2. The new, close-up view from space
Flybys, orbiters, landers and probes
We live at an incredible time, when all of the major planets, and most of their satellites, have been viewed close up with the inquisitive eyes of robotic spacecraft. They have perceived awesome, unanticipated features that are far beyond the range of human vision with even the best telescopes on the ground. No two of these fascinating new worlds are exactly alike. Most of them have been investigated many times, with increasingly sophisticated instruments.
This captivating voyage of discovery began close to home, in the late 1950s, when the first artificial satellites were lofted into orbit around the Earth and the Russian Luna 3 spacecraft swung once around the far side of the Moon, which had never been seen before. It is strongly deficient in the large, dark maria that characterize much of the near side facing Earth.
In all, there have been six manned landings on the Moon, beginning with Apollo 11 in July 1969 and ending with Apollo 17 in December 1972. The actual landings were performed by the bug-like Lunar Module that separated from the main spacecraft, while in orbit around the Moon, and returned to it. At first the astronauts traveled on foot, staying near to the Lunar Module, but they subsequently moved to more remote locations in roving vehicles. Altogether, 382 kilograms of rocks were brought back from the Moon for analysis in the terrestrial laboratory, determining the Moon's age, chemical composition, history and probable origin.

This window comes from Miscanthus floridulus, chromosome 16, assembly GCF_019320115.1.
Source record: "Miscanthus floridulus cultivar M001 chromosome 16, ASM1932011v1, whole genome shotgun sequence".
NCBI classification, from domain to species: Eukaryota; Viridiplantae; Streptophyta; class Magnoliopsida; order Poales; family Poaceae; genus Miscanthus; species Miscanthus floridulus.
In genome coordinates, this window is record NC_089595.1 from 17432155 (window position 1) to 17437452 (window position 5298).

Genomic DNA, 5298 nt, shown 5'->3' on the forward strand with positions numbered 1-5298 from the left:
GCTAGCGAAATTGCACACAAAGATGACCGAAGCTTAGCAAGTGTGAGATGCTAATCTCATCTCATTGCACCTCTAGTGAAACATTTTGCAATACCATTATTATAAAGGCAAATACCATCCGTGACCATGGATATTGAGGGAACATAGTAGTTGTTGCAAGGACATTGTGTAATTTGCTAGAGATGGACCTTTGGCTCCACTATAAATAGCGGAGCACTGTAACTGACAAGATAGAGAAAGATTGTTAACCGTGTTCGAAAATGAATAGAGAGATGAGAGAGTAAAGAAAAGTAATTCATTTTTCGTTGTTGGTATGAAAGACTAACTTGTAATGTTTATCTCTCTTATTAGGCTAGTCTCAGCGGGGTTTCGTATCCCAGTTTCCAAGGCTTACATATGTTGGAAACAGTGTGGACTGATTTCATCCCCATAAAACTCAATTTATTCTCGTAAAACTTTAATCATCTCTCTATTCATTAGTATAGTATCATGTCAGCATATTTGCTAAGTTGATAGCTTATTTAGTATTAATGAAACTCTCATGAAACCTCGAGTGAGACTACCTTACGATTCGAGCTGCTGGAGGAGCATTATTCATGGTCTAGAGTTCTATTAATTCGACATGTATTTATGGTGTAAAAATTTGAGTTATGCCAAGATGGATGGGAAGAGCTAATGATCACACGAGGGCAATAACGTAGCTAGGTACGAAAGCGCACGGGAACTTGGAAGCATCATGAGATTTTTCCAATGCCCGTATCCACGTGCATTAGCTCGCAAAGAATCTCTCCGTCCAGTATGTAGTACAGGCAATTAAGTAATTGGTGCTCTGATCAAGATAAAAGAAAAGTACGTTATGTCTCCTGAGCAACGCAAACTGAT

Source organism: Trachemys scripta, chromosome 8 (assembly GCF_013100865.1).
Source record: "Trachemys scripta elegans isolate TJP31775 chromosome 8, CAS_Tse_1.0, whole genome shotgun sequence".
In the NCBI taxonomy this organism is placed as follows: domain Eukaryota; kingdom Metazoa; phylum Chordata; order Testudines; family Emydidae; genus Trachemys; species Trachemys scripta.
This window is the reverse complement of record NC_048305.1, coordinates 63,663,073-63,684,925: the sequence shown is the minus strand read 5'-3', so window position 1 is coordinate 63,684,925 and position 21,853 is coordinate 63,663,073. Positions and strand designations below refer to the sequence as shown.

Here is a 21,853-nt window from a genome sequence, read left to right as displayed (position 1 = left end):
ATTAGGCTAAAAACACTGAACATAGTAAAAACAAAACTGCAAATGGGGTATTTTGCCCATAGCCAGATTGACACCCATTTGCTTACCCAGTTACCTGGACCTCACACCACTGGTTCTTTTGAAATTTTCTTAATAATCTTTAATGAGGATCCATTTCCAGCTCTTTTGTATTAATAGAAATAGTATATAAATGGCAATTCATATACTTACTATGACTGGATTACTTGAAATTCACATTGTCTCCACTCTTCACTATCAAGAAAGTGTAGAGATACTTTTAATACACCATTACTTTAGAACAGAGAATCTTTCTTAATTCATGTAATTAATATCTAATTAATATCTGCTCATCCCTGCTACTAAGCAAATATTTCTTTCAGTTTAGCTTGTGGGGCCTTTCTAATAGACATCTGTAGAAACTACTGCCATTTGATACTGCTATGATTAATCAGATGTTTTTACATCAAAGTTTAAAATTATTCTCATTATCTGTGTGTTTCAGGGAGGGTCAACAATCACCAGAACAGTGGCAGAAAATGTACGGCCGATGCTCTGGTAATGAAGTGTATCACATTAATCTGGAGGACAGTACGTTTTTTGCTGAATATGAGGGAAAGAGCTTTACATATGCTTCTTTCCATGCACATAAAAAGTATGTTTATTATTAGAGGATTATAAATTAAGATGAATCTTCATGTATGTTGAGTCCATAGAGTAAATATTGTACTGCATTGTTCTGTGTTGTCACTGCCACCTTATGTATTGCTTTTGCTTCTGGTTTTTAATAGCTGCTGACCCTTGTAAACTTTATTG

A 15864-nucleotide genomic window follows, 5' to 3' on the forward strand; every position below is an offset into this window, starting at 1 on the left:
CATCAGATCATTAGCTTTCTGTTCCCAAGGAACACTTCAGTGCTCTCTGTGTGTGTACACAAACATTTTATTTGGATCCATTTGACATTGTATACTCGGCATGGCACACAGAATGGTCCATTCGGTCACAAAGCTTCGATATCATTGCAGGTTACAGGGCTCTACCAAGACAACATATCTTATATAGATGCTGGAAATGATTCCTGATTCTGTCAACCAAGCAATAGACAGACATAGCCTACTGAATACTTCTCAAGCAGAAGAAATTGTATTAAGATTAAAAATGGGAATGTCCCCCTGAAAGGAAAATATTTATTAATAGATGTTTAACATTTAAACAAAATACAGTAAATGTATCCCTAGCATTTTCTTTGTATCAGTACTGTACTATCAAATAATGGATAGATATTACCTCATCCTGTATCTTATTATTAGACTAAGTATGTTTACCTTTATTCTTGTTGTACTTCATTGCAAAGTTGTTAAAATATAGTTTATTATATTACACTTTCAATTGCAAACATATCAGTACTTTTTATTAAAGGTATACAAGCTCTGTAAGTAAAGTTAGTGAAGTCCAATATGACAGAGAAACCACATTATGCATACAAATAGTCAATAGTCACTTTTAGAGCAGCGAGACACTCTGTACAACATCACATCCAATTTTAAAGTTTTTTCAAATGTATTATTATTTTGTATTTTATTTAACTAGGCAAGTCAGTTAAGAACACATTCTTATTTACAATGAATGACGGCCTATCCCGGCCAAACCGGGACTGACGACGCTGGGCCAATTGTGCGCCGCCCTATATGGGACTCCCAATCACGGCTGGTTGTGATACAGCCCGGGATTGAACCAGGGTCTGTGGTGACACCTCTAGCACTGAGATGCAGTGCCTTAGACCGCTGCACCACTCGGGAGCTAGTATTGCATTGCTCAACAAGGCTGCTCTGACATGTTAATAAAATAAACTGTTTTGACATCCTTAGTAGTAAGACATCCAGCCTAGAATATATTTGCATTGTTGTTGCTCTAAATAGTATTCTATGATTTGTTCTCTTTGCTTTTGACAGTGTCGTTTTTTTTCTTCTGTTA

The first spacecraft to be launched on lengthy journeys beyond the Moon were flyby missions, the Mariners, Pioneers and Voyagers, that passed near the planets and their satellites to give us new vistas, unavailable from the ground, and making important discoveries in the process. In 1962, instruments aboard the Mariner 2 flight to Venus detected a perpetual flow of charged particles in interplanetary space, emanating from the Sun. Mariner 10, launched in 1973, made the first spacecraft photographs of Venus, and traveled on to reveal the heavily-cratered surface of Mercury.
In 1972-74, the Pioneer 10 and 11 missions to Jupiter showed that spacecraft could pass safely through the asteroid belt, blazing a trail for the extraordinarily successful Voyager 1 and 2 flyby missions whose itinerary included Jupiter (1979), Saturn (1980, 81), Uranus (1986) and Neptune (1989). Voyager 1 and 2 vastly improved our understanding of the atmospheres of the giant planets, and discovered unexpected rings, moons and magnetic fields. They also transformed the satellites of the giant planets into unique and distinctive places with diverse surfaces and in some cases atmospheres or magnetic fields.
The initial explorations using flybys were followed by orbiters that greatly increased the time available for detailed study, often for years at a time. They revealed many features that previous flyby missions had missed, and forever changed our view of the planets and their satellites.
The Viking 1 and 2 orbiters amplified and enhanced our new perspective of Mars in the late 1970s. Each Viking also had a nuclear-powered, 1-ton (1,000 kilogram) lander that was sent safely to the planet's surface, obtaining beautiful panoramas of the Martian surface and measuring the properties of the thin, freezing atmosphere. The Viking landers were also sent to search for both extant and extinct life on Mars, but the results were inconclusive.